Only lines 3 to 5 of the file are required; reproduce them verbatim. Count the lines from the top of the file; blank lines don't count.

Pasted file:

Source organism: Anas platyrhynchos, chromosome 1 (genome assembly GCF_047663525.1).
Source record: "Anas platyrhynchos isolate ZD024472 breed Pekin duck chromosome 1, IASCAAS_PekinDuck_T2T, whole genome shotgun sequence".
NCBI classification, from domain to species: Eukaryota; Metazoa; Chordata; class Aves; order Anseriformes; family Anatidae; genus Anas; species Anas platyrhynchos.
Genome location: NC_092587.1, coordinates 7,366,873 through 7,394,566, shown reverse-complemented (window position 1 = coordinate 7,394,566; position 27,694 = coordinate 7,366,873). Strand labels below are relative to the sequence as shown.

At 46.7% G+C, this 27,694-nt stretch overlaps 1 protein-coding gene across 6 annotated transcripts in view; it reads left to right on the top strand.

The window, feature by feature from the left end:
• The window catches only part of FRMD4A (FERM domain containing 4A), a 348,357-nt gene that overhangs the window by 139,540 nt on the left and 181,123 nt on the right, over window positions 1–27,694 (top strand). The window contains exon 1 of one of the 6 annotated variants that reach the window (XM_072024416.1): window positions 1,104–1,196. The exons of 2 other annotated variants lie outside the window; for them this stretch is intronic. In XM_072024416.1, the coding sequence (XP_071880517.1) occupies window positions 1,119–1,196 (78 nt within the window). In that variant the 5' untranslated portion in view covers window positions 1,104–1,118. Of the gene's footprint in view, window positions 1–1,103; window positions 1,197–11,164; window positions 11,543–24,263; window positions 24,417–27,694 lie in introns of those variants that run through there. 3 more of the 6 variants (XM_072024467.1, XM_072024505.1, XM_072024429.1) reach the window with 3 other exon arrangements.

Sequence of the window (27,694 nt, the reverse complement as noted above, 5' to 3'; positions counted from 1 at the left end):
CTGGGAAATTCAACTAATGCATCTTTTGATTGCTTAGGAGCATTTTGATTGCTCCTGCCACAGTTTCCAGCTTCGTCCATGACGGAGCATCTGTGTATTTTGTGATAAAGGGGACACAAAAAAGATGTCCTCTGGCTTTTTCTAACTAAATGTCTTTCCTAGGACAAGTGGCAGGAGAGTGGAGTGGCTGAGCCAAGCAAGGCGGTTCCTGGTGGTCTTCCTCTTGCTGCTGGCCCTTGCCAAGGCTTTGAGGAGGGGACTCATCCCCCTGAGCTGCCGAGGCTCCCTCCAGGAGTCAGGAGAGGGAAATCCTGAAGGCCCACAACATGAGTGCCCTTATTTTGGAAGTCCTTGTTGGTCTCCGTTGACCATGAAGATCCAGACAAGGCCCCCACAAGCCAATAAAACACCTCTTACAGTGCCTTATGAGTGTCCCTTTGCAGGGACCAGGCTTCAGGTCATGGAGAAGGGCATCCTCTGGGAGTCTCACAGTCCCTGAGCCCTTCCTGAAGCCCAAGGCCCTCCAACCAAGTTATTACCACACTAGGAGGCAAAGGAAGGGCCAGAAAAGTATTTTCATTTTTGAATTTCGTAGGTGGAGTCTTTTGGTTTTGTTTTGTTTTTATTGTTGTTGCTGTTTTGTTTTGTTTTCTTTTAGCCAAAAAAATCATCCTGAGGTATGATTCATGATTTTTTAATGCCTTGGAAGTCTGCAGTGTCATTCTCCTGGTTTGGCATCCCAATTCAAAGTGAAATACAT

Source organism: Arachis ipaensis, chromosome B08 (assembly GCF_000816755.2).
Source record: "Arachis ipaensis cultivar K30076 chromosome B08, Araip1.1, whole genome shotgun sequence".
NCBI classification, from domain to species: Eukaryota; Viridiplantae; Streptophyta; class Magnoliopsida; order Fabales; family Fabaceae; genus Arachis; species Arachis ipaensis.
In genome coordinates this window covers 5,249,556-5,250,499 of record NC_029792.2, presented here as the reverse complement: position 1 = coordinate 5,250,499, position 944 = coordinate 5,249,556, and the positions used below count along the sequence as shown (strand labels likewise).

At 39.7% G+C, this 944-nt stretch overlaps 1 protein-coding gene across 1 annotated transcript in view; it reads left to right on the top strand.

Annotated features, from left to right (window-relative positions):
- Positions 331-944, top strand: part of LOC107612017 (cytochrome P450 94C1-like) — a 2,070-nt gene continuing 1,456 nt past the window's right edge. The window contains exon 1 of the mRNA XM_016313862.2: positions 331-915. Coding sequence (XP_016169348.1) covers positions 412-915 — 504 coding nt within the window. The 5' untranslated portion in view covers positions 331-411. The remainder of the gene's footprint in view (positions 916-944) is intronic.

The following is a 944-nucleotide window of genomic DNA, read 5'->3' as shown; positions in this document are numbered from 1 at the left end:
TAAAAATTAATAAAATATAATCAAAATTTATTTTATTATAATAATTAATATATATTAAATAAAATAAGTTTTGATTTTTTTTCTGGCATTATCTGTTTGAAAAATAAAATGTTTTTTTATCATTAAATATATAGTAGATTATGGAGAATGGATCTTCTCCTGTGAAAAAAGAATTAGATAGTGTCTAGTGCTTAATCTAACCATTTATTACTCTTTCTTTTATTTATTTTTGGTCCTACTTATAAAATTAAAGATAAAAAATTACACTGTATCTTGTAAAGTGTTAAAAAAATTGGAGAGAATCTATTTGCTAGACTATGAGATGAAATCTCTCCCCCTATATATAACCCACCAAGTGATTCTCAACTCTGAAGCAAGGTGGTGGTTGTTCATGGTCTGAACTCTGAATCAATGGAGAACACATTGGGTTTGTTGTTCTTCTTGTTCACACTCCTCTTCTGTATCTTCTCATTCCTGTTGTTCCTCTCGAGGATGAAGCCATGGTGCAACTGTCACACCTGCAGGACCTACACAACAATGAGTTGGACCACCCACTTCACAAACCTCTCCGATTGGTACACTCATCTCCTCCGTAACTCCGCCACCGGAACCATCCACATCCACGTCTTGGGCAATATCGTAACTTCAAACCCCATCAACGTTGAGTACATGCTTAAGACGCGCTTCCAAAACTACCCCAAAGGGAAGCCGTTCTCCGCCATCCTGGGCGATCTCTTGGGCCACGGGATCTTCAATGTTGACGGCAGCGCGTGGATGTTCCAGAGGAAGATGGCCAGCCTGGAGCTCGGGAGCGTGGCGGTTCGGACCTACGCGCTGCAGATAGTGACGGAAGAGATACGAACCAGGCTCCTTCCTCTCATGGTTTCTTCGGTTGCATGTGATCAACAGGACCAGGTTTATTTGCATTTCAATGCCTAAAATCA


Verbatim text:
NCBI classification, from domain to species: Eukaryota; Metazoa; Chordata; class Aves; order Anseriformes; family Anatidae; genus Anas; species Anas platyrhynchos.
Genome location: NC_092587.1, coordinates 7,366,873 through 7,394,566, shown reverse-complemented (window position 1 = coordinate 7,394,566; position 27,694 = coordinate 7,366,873). Strand labels below are relative to the sequence as shown.

At 46.7% G+C, this 27,694-nt stretch overlaps 1 protein-coding gene across 6 annotated transcripts in view; it reads left to right on the top strand.